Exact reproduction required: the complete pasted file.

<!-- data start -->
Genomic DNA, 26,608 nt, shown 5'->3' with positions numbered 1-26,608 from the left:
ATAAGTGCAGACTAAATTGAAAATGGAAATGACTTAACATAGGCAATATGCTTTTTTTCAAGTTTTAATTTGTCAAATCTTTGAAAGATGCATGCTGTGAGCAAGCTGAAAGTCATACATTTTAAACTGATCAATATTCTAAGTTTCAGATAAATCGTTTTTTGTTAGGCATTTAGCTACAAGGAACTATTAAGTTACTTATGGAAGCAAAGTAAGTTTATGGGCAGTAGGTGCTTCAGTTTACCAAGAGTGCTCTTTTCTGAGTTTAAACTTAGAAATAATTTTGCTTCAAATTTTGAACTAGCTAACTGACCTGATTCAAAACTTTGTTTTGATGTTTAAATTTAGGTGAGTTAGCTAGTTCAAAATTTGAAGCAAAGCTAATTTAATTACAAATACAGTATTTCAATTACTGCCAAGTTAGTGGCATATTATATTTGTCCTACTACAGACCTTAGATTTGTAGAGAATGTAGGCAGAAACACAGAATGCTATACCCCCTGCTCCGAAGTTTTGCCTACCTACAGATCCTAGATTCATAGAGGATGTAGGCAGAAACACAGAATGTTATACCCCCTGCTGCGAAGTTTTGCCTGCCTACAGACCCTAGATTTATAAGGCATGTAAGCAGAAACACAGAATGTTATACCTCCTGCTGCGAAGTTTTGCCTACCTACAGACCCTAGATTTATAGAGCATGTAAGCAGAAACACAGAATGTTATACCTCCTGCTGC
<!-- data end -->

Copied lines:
Genomic DNA, 26,608 nt, shown 5'->3' with positions numbered 1-26,608 from the left:
ATAAGTGCAGACTAAATTGAAAATGGAAATGACTTAACATAGGCAATATGCTTTTTTTCAAGTTTTAATTTGTCAAATCTTTGAAAGATGCATGCTGTGAGCAAGCTGAAAGTCATACATTTTAAACTGATCAATATTCTAAGTTTCAGATAAATCGTTTTTTGTTAGGCATTTAGCTACAAGGAACTATTAAGTTACTTATGGAAGCAAAGTAAGTTTATGGGCAGTAGGTGCTTCAGTTTACCAAGAGTGCTCTTTTCTGAGTTTAAACTTAGAAATAATTTTGCTTCAAATTTTGAACTAGCTAACTGACCTGATTCAAAACTTTGTTTTGATGTTTAAATTTAGGTGAGTTAGCTAGTTCAAAATTTGAAGCAAAGCTAATTTAATTACAAATACAGTATTTCAATTACTGCCAAGTTAGTGGCATATTATATTTGTCCTACTACAGACCTTAGATTTGTAGAGAATGTAGGCAGAAACACAGAATGCTATACCCCCTGCTCCGAAGTTTTGCCTACCTACAGATCCTAGATTCATAGAGGATGTAGGCAGAAACACAGAATGTTATACCCCCTGCTGCGAAGTTTTGCCTGCCTACAGACCCTAGATTTATAAGGCATGTAAGCAGAAACACAGAATGTTATACCTCCTGCTGCGAAGTTTTGCCTACCTACAGACCCTAGATTTATAGAGCATGTAAGCAGAAACACAGAATGTTATACCTCCTGCTGC